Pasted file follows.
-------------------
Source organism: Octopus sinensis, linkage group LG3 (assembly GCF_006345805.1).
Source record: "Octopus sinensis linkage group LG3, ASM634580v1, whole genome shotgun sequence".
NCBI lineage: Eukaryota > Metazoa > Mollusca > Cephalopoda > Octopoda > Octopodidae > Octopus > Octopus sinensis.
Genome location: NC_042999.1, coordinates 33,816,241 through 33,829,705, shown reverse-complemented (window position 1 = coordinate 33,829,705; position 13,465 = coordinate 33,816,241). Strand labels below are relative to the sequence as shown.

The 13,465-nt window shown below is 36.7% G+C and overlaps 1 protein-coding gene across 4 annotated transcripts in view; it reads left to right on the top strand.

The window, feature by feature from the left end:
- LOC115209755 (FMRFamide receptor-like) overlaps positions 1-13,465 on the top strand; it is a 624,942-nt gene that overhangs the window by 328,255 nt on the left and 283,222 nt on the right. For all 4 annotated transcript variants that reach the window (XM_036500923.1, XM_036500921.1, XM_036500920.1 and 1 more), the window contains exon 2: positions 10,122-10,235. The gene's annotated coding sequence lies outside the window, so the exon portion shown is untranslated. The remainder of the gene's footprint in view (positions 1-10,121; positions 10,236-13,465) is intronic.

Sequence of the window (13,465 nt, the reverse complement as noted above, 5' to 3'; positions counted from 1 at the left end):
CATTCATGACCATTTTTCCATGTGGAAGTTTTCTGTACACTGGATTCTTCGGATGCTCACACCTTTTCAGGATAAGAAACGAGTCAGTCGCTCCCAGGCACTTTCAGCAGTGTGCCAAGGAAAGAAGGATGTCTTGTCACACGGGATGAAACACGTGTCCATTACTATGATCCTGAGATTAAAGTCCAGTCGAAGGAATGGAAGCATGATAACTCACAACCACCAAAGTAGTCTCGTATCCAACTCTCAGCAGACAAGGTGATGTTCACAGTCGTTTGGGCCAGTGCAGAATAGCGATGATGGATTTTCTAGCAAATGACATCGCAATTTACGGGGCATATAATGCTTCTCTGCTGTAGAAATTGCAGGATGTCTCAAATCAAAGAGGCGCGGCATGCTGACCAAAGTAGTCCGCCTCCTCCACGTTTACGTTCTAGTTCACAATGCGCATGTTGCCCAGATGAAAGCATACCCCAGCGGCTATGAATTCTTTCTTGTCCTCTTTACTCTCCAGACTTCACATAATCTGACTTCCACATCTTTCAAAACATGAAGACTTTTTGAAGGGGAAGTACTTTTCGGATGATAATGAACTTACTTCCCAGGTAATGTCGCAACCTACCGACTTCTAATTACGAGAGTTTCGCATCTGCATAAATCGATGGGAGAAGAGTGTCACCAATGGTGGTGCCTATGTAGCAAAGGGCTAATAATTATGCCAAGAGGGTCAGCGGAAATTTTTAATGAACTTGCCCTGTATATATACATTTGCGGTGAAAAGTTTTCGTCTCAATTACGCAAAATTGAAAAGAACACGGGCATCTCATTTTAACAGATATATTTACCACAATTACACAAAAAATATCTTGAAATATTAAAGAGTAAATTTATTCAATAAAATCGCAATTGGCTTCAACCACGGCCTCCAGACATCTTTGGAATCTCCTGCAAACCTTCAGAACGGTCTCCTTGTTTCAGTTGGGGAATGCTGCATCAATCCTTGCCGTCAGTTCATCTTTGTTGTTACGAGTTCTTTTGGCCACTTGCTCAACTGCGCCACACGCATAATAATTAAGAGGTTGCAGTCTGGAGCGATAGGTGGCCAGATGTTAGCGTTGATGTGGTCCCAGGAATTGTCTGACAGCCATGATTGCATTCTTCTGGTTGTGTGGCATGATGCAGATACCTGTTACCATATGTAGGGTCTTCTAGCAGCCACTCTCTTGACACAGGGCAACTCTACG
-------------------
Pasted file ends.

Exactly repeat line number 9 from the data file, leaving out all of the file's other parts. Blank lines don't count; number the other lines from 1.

CATTCATGACCATTTTTCCATGTGGAAGTTTTCTGTACACTGGATTCTTCGGATGCTCACACCTTTTCAGGATAAGAAACGAGTCAGTCGCTCCCAGGCACTTTCAGCAGTGTGCCAAGGAAAGAAGGATGTCTTGTCACACGGGATGAAACACGTGTCCATTACTATGATCCTGAGATTAAAGTCCAGTCGAAGGAATGGAAGCATGATAACTCACAACCACCAAAGTAGTCTCGTATCCAACTCTCAGCAGACAAGGTGATGTTCACAGTCGTTTGGGCCAGTGCAGAATAGCGATGATGGATTTTCTAGCAAATGACATCGCAATTTACGGGGCATATAATGCTTCTCTGCTGTAGAAATTGCAGGATGTCTCAAATCAAAGAGGCGCGGCATGCTGACCAAAGTAGTCCGCCTCCTCCACGTTTACGTTCTAGTTCACAATGCGCATGTTGCCCAGATGAAAGCATACCCCAGCGGCTATGAATTCTTTCTTGTCCTCTTTACTCTCCAGACTTCACATAATCTGACTTCCACATCTTTCAAAACATGAAGACTTTTTGAAGGGGAAGTACTTTTCGGATGATAATGAACTTACTTCCCAGGTAATGTCGCAACCTACCGACTTCTAATTACGAGAGTTTCGCATCTGCATAAATCGATGGGAGAAGAGTGTCACCAATGGTGGTGCCTATGTAGCAAAGGGCTAATAATTATGCCAAGAGGGTCAGCGGAAATTTTTAATGAACTTGCCCTGTATATATACATTTGCGGTGAAAAGTTTTCGTCTCAATTACGCAAAATTGAAAAGAACACGGGCATCTCATTTTAACAGATATATTTACCACAATTACACAAAAAATATCTTGAAATATTAAAGAGTAAATTTATTCAATAAAATCGCAATTGGCTTCAACCACGGCCTCCAGACATCTTTGGAATCTCCTGCAAACCTTCAGAACGGTCTCCTTGTTTCAGTTGGGGAATGCTGCATCAATCCTTGCCGTCAGTTCATCTTTGTTGTTACGAGTTCTTTTGGCCACTTGCTCAACTGCGCCACACGCATAATAATTAAGAGGTTGCAGTCTGGAGCGATAGGTGGCCAGATGTTAGCGTTGATGTGGTCCCAGGAATTGTCTGACAGCCATGATTGCATTCTTCTGGTTGTGTGGCATGATGCAGATACCTGTTACCATATGTAGGGTCTTCTAGCAGCCACTCTCTTGACACAGGGCAACTCTACG